Why pre-term babies Die-Disu

“No mother deserves to lose her unborn or newborn child even when such babies are born prematurely”.

A pre-term baby in incubator (c) healthline

This was the consensus of stakeholders who came together in Lagos to mark the 2017 world prematurity day e as experts linked high death-rates of pre-term babies mostly to failure of pregnant women to attend antenatal clinics regularly.

Speaking at the event sponsored by founder, Abiye Maternal and Child Health International Foundation (AMCH) Dr. Elizabeth Disu, at least a million babies die annually from complications arising from being born too early.

Disu a Consultant Pediatrician noted that prematurity is one of the leading cause of newborn deaths in the world.

According to her,  “Prematurity is the most single important cause of new born death and 15 million preterm babies are delivered worldwide, out of which one million die; but three quarters of those deaths are preventable and most of these deaths are in the developing countries”.

 Disu regretted that out of all the deaths recorded worldwide, Nigeria has the highest number of preterms and newborn deaths, 37:100.

Disu listed some of the conditions that cause babies to arrive early to include poor nutrition of mother, infections, placenta problems, genetic reasons among other uncertain causes.

She however noted that if strategies to save lives of preterm babies are improved upon in maternities and more pregnant mothers access antenatal services more of such babies will survive and we will be able to reduce the rate of neonatal death in this country.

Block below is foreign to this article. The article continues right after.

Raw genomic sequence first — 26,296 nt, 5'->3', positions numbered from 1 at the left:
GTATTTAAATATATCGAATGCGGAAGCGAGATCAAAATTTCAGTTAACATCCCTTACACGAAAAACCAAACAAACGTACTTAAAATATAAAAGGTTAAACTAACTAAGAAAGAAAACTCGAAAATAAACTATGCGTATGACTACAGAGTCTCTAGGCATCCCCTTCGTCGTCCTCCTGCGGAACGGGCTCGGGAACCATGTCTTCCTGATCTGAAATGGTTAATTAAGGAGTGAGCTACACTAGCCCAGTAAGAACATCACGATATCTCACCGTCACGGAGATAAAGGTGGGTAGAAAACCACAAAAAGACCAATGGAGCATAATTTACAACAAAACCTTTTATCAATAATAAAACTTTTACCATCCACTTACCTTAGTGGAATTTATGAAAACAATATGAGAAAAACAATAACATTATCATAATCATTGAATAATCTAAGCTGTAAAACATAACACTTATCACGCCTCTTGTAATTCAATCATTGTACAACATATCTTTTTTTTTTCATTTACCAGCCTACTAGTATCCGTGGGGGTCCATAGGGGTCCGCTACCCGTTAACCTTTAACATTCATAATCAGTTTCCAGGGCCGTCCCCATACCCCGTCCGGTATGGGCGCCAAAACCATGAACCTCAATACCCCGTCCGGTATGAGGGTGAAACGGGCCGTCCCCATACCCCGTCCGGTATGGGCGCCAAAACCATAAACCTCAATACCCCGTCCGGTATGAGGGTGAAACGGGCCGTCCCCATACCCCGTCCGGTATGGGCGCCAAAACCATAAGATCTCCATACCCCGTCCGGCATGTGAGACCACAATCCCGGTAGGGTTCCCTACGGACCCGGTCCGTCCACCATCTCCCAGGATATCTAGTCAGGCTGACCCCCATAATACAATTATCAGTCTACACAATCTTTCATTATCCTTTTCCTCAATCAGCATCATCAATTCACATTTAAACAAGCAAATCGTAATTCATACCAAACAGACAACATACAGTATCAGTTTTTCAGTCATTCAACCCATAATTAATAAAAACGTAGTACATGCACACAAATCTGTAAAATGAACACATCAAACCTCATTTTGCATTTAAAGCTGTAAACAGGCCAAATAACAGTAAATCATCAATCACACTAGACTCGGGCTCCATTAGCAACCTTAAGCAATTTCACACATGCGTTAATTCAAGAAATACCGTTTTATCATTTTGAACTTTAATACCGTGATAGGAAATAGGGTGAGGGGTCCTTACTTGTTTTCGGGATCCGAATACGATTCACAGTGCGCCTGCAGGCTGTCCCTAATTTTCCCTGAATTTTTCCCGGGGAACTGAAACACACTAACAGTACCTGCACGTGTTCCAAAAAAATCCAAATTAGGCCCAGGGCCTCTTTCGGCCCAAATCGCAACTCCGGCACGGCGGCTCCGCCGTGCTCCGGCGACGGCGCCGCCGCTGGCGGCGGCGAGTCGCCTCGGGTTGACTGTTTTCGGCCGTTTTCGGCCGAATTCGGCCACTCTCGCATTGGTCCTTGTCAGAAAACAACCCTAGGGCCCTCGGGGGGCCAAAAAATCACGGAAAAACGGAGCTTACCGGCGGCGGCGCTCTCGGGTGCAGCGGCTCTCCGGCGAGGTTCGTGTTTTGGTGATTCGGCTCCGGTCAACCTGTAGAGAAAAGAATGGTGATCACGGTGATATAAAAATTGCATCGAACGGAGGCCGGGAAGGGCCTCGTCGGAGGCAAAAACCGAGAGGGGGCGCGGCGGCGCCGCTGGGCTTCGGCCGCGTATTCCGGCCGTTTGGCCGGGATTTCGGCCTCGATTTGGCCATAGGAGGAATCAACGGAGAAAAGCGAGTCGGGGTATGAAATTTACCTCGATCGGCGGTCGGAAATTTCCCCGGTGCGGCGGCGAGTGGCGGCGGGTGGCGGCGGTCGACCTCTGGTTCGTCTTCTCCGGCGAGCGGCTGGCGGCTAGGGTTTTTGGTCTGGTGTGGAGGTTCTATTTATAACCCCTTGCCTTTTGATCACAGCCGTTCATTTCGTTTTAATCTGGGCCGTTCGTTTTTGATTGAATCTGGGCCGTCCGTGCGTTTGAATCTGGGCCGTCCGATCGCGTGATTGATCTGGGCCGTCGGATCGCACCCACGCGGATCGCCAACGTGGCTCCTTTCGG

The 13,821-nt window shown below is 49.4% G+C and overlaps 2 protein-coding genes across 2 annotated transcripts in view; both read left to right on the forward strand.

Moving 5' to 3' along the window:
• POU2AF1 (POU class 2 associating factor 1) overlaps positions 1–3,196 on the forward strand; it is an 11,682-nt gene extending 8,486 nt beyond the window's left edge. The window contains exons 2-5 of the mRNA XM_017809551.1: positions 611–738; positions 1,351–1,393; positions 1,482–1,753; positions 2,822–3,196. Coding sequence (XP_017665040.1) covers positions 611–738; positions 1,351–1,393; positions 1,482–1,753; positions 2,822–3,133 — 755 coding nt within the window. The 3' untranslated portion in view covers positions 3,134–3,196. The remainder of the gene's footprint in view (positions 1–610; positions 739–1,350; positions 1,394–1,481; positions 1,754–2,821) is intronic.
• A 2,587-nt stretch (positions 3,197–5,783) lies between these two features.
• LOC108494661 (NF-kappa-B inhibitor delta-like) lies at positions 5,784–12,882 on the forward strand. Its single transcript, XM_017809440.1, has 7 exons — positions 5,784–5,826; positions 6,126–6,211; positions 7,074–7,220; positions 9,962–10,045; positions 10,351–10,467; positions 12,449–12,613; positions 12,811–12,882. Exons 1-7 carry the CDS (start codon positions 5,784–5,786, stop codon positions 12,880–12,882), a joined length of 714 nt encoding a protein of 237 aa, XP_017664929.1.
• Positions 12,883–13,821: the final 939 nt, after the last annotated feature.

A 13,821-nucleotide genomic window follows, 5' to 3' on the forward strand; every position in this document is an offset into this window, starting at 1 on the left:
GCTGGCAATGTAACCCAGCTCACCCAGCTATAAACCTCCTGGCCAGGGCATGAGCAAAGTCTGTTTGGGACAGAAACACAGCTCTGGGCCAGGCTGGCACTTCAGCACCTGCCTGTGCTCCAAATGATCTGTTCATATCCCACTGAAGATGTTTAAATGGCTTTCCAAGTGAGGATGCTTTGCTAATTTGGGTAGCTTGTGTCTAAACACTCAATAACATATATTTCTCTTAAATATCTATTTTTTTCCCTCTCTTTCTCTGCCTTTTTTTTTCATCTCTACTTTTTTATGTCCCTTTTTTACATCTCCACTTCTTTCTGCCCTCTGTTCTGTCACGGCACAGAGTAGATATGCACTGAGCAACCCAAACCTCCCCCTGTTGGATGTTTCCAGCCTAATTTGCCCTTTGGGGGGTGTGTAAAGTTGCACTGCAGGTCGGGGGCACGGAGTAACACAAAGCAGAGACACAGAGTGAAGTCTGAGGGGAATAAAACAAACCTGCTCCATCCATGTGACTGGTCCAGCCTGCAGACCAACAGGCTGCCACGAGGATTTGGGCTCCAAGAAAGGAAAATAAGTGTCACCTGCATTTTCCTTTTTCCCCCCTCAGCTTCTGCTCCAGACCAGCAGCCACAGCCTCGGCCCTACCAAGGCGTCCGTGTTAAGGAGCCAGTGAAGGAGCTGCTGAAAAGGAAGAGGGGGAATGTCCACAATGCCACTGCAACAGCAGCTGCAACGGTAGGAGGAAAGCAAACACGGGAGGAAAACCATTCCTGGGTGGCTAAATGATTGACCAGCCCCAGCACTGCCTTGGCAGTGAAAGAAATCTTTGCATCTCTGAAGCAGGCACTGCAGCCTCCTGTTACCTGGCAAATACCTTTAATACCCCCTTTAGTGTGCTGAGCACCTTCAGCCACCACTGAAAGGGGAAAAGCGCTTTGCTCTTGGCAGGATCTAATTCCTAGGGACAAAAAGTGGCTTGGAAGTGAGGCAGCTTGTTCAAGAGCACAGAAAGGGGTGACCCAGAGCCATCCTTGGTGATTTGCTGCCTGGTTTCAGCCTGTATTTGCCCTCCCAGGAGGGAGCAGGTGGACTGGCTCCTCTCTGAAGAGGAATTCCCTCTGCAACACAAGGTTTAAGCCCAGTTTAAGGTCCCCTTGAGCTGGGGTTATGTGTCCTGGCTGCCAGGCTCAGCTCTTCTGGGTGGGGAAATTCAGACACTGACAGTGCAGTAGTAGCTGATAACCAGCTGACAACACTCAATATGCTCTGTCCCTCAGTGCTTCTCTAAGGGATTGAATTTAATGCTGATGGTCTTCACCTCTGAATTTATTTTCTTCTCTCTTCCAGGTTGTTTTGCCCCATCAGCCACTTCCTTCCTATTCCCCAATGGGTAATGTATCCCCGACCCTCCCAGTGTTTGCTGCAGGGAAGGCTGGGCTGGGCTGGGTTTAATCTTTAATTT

According to Disu, the World prematurity day was celebrated worldwide to bring awareness about babies that were born too sudden and before the 37 weeks of gestation or pregnancy, adding that these babies often develop special problems and needs and could end up with disability if not properly managed.

The Consultant Pediatrician also pointed out that babies born too early have more health issues than those on time adding,  preterm babies may face long-term health problems that affect the brain, lungs, hearing or vision.

She called on government to ensure categorization of institution, both the private and public hospitals, saying that this would help most premature babies to survive.

 She enjoined mothers to attend ante-natal care, mothers, feed well and not to do heavy jobs when pregnant, and when ill, they should seek prompt medical attention.”

Also speaking, Prof. Omotunde Sagoe, Professor of Primatology, described prematurity as both a happy and sad situations because the babies come out of the womb before the duration.

“Many of them come out dead and many also come out alive”,said Shape. 

Lagos State Commissioner for Health, Dr. Jide Idris represented by head,  Maternal and Prenatal Deaths Surveillance and Response unit, Victoria Omoera said government was doing all it could to ensure reduction of preterm babies in the state.

Idris, said “we need to support the programme, we want our mothers and children to survive and that is why we are here to support the programme. We need to build up the capacity in terms of personnel to take care of these babies.”

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